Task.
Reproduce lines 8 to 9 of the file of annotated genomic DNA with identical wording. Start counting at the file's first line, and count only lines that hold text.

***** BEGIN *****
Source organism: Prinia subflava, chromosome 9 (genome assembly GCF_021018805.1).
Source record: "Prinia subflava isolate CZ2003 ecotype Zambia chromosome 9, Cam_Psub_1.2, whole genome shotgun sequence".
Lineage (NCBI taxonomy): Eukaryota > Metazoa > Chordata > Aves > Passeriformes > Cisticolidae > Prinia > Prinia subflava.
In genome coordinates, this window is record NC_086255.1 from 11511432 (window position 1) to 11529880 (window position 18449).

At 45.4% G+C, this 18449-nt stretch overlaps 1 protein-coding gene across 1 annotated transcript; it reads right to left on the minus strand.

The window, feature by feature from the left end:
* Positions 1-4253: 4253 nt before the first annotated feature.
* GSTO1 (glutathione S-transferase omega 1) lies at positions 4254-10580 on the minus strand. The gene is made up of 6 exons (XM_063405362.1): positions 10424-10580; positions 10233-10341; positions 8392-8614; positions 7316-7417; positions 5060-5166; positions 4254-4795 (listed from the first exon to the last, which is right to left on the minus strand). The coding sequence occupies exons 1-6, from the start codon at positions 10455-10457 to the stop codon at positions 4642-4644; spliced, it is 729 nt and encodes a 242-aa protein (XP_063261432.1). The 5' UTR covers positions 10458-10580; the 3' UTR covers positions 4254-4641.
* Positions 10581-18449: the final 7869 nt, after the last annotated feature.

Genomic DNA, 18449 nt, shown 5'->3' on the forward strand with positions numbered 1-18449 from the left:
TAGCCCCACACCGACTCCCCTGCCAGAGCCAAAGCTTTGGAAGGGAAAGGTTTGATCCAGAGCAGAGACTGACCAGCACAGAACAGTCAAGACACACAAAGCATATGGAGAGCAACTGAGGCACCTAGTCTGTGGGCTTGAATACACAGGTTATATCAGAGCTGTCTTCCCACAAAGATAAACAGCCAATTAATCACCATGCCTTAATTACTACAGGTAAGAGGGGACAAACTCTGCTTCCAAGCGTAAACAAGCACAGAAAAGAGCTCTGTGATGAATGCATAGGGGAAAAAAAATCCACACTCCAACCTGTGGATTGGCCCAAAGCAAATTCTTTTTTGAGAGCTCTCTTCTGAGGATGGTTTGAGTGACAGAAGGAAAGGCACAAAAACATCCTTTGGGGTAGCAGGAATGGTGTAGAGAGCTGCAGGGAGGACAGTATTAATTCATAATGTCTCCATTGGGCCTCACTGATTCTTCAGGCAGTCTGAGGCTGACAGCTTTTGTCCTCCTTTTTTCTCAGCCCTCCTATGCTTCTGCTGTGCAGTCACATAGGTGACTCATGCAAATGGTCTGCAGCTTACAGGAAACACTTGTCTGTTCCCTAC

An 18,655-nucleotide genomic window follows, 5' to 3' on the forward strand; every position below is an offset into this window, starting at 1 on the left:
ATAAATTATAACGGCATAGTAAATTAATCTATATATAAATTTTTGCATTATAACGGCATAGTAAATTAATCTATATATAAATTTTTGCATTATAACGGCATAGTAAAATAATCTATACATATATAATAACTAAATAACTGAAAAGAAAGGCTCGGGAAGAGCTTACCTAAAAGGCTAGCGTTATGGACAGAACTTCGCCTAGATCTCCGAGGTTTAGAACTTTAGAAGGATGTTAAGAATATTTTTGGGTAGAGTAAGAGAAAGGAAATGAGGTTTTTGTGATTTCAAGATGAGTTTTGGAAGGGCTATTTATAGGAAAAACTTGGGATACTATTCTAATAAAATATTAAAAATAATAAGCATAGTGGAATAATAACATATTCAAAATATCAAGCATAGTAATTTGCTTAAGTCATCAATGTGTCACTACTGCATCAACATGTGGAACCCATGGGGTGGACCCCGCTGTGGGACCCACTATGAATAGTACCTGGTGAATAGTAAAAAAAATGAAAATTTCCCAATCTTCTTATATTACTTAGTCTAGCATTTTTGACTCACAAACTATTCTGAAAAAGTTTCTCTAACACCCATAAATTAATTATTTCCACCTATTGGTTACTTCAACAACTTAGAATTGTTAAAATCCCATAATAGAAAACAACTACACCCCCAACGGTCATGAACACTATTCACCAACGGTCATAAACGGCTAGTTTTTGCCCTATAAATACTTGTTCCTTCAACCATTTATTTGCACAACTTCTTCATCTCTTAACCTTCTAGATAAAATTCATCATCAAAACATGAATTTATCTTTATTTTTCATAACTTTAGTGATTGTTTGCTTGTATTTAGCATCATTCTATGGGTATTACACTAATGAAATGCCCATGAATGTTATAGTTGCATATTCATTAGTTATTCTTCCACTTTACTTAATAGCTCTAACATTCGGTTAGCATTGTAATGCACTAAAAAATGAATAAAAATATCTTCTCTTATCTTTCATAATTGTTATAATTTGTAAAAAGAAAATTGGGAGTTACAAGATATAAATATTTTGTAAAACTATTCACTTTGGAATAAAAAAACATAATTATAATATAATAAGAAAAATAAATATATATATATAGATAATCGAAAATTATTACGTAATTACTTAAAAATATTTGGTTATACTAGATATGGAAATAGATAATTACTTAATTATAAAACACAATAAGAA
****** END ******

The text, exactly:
* GSTO1 (glutathione S-transferase omega 1) lies at positions 4254-10580 on the minus strand. The gene is made up of 6 exons (XM_063405362.1): positions 10424-10580; positions 10233-10341; positions 8392-8614; positions 7316-7417; positions 5060-5166; positions 4254-4795 (listed from the first exon to the last, which is right to left on the minus strand). The coding sequence occupies exons 1-6, from the start codon at positions 10455-10457 to the stop codon at positions 4642-4644; spliced, it is 729 nt and encodes a 242-aa protein (XP_063261432.1). The 5' UTR covers positions 10458-10580; the 3' UTR covers positions 4254-4641.
* Positions 10581-18449: the final 7869 nt, after the last annotated feature.